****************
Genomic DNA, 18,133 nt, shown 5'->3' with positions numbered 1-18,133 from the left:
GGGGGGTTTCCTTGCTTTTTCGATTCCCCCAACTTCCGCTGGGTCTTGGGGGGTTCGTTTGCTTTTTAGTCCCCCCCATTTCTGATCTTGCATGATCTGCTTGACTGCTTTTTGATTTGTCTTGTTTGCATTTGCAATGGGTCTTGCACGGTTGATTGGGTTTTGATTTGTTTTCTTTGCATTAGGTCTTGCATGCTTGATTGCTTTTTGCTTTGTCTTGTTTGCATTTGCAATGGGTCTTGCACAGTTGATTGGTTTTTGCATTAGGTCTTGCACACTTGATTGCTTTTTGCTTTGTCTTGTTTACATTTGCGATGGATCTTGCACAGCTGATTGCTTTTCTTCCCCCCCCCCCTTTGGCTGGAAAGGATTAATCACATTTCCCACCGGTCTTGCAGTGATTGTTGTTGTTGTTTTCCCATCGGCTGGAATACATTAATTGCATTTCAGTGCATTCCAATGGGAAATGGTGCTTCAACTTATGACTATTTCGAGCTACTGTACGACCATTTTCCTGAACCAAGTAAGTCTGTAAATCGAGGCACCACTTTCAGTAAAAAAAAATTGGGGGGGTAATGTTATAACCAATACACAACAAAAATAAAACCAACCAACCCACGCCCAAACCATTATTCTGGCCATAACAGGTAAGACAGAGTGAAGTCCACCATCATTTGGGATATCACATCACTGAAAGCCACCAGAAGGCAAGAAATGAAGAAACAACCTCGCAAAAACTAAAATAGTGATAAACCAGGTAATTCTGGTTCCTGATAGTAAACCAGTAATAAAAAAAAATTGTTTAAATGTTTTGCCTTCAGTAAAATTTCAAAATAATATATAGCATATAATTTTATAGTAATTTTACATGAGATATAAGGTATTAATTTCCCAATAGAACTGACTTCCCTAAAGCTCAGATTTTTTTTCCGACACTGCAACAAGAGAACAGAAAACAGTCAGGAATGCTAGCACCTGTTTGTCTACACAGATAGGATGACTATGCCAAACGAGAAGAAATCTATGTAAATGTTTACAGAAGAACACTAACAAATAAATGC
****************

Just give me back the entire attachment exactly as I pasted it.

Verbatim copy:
Genomic DNA, 18,133 nt, shown 5'->3' with positions numbered 1-18,133 from the left:
GGGGGGTTTCCTTGCTTTTTCGATTCCCCCAACTTCCGCTGGGTCTTGGGGGGTTCGTTTGCTTTTTAGTCCCCCCCATTTCTGATCTTGCATGATCTGCTTGACTGCTTTTTGATTTGTCTTGTTTGCATTTGCAATGGGTCTTGCACGGTTGATTGGGTTTTGATTTGTTTTCTTTGCATTAGGTCTTGCATGCTTGATTGCTTTTTGCTTTGTCTTGTTTGCATTTGCAATGGGTCTTGCACAGTTGATTGGTTTTTGCATTAGGTCTTGCACACTTGATTGCTTTTTGCTTTGTCTTGTTTACATTTGCGATGGATCTTGCACAGCTGATTGCTTTTCTTCCCCCCCCCCCTTTGGCTGGAAAGGATTAATCACATTTCCCACCGGTCTTGCAGTGATTGTTGTTGTTGTTTTCCCATCGGCTGGAATACATTAATTGCATTTCAGTGCATTCCAATGGGAAATGGTGCTTCAACTTATGACTATTTCGAGCTACTGTACGACCATTTTCCTGAACCAAGTAAGTCTGTAAATCGAGGCACCACTTTCAGTAAAAAAAAATTGGGGGGGTAATGTTATAACCAATACACAACAAAAATAAAACCAACCAACCCACGCCCAAACCATTATTCTGGCCATAACAGGTAAGACAGAGTGAAGTCCACCATCATTTGGGATATCACATCACTGAAAGCCACCAGAAGGCAAGAAATGAAGAAACAACCTCGCAAAAACTAAAATAGTGATAAACCAGGTAATTCTGGTTCCTGATAGTAAACCAGTAATAAAAAAAAATTGTTTAAATGTTTTGCCTTCAGTAAAATTTCAAAATAATATATAGCATATAATTTTATAGTAATTTTACATGAGATATAAGGTATTAATTTCCCAATAGAACTGACTTCCCTAAAGCTCAGATTTTTTTTCCGACACTGCAACAAGAGAACAGAAAACAGTCAGGAATGCTAGCACCTGTTTGTCTACACAGATAGGATGACTATGCCAAACGAGAAGAAATCTATGTAAATGTTTACAGAAGAACACTAACAAATAAATGC